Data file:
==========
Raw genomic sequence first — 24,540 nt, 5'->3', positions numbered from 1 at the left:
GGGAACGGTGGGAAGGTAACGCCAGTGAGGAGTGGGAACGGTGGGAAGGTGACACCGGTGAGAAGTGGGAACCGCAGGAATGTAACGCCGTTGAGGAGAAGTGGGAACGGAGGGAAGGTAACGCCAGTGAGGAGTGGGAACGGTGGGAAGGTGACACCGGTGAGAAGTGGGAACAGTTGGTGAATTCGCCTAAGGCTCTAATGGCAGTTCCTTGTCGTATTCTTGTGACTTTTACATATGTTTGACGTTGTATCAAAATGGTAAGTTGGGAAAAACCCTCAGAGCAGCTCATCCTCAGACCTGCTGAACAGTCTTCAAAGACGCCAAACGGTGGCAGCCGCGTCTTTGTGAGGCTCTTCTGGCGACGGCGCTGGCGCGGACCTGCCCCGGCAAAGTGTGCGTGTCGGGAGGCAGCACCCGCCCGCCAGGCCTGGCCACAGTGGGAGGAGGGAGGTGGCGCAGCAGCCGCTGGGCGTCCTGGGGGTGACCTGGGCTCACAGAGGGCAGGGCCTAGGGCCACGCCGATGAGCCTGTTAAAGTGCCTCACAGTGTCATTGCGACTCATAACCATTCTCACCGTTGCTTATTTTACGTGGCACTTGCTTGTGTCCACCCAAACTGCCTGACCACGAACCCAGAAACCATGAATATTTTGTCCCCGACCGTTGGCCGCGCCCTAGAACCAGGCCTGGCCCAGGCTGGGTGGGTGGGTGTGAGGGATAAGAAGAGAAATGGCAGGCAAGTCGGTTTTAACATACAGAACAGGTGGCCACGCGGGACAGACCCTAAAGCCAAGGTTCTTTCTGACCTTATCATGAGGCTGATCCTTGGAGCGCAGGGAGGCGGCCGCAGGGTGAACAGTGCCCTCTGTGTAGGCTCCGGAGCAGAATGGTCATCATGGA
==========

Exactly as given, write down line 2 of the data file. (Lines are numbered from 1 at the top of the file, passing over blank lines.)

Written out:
GGGAACGGTGGGAAGGTAACGCCAGTGAGGAGTGGGAACGGTGGGAAGGTGACACCGGTGAGAAGTGGGAACCGCAGGAATGTAACGCCGTTGAGGAGAAGTGGGAACGGAGGGAAGGTAACGCCAGTGAGGAGTGGGAACGGTGGGAAGGTGACACCGGTGAGAAGTGGGAACAGTTGGTGAATTCGCCTAAGGCTCTAATGGCAGTTCCTTGTCGTATTCTTGTGACTTTTACATATGTTTGACGTTGTATCAAAATGGTAAGTTGGGAAAAACCCTCAGAGCAGCTCATCCTCAGACCTGCTGAACAGTCTTCAAAGACGCCAAACGGTGGCAGCCGCGTCTTTGTGAGGCTCTTCTGGCGACGGCGCTGGCGCGGACCTGCCCCGGCAAAGTGTGCGTGTCGGGAGGCAGCACCCGCCCGCCAGGCCTGGCCACAGTGGGAGGAGGGAGGTGGCGCAGCAGCCGCTGGGCGTCCTGGGGGTGACCTGGGCTCACAGAGGGCAGGGCCTAGGGCCACGCCGATGAGCCTGTTAAAGTGCCTCACAGTGTCATTGCGACTCATAACCATTCTCACCGTTGCTTATTTTACGTGGCACTTGCTTGTGTCCACCCAAACTGCCTGACCACGAACCCAGAAACCATGAATATTTTGTCCCCGACCGTTGGCCGCGCCCTAGAACCAGGCCTGGCCCAGGCTGGGTGGGTGGGTGTGAGGGATAAGAAGAGAAATGGCAGGCAAGTCGGTTTTAACATACAGAACAGGTGGCCACGCGGGACAGACCCTAAAGCCAAGGTTCTTTCTGACCTTATCATGAGGCTGATCCTTGGAGCGCAGGGAGGCGGCCGCAGGGTGAACAGTGCCCTCTGTGTAGGCTCCGGAGCAGAATGGTCATCATGGA